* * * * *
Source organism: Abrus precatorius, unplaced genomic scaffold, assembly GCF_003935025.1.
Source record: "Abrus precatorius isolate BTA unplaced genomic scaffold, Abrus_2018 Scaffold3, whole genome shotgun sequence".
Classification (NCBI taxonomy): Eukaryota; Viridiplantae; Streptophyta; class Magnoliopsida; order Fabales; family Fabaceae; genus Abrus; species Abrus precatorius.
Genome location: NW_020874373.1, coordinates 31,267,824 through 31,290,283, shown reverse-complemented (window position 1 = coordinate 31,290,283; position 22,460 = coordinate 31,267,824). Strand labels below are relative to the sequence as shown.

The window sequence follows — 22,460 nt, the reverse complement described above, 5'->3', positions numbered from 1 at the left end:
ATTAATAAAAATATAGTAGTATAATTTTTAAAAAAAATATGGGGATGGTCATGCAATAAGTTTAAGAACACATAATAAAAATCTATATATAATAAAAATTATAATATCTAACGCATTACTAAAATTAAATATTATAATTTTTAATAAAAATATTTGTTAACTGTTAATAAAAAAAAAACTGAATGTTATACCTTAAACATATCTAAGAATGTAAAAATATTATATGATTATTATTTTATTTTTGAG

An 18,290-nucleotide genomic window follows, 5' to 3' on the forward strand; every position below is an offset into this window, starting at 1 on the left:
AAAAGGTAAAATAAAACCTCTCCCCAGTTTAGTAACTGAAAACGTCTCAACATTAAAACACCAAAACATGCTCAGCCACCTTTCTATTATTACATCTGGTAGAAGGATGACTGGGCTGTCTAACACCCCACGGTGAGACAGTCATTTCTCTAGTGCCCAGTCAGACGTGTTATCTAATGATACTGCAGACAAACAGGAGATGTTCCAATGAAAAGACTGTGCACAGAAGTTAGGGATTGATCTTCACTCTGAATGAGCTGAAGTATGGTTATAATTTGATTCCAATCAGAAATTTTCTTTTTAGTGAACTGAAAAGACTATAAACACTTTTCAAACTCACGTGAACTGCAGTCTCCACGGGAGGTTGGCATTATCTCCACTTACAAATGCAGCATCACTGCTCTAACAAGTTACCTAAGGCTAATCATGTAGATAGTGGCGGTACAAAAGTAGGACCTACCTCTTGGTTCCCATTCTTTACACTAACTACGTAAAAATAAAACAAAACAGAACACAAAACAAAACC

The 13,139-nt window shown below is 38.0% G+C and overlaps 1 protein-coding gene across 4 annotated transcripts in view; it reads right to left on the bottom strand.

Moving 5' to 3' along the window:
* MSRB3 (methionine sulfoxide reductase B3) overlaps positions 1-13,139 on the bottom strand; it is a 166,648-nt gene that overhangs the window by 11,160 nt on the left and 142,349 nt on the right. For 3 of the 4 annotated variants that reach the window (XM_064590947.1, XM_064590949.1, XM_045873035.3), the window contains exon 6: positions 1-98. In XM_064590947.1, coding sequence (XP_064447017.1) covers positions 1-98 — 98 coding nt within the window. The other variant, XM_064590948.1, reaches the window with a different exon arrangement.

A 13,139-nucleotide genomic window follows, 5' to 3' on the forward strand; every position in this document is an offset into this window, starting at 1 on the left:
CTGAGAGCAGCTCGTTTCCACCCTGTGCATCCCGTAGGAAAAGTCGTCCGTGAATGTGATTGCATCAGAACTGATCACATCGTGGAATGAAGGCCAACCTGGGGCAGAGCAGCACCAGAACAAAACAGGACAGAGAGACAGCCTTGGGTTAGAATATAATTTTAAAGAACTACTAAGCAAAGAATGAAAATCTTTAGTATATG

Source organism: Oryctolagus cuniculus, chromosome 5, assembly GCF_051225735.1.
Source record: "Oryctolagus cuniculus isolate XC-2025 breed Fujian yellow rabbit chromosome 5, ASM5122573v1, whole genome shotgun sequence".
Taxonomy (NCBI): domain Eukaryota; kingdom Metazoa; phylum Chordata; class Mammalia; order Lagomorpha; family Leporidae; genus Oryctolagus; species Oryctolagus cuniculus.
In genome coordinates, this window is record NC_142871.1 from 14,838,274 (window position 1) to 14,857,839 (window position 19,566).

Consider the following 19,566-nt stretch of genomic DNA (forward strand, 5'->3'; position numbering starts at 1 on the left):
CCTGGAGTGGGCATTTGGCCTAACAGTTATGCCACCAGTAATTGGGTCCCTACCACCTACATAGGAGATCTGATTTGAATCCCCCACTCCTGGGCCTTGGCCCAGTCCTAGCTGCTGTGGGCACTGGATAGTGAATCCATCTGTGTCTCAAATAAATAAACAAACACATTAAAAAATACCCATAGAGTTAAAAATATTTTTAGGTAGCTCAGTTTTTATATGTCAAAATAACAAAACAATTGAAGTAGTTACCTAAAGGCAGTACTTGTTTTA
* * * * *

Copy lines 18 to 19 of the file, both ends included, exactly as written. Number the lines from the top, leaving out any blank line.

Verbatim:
Consider the following 19,566-nt stretch of genomic DNA (forward strand, 5'->3'; position numbering starts at 1 on the left):
CCTGGAGTGGGCATTTGGCCTAACAGTTATGCCACCAGTAATTGGGTCCCTACCACCTACATAGGAGATCTGATTTGAATCCCCCACTCCTGGGCCTTGGCCCAGTCCTAGCTGCTGTGGGCACTGGATAGTGAATCCATCTGTGTCTCAAATAAATAAACAAACACATTAAAAAATACCCATAGAGTTAAAAATATTTTTAGGTAGCTCAGTTTTTATATGTCAAAATAACAAAACAATTGAAGTAGTTACCTAAAGGCAGTACTTGTTTTA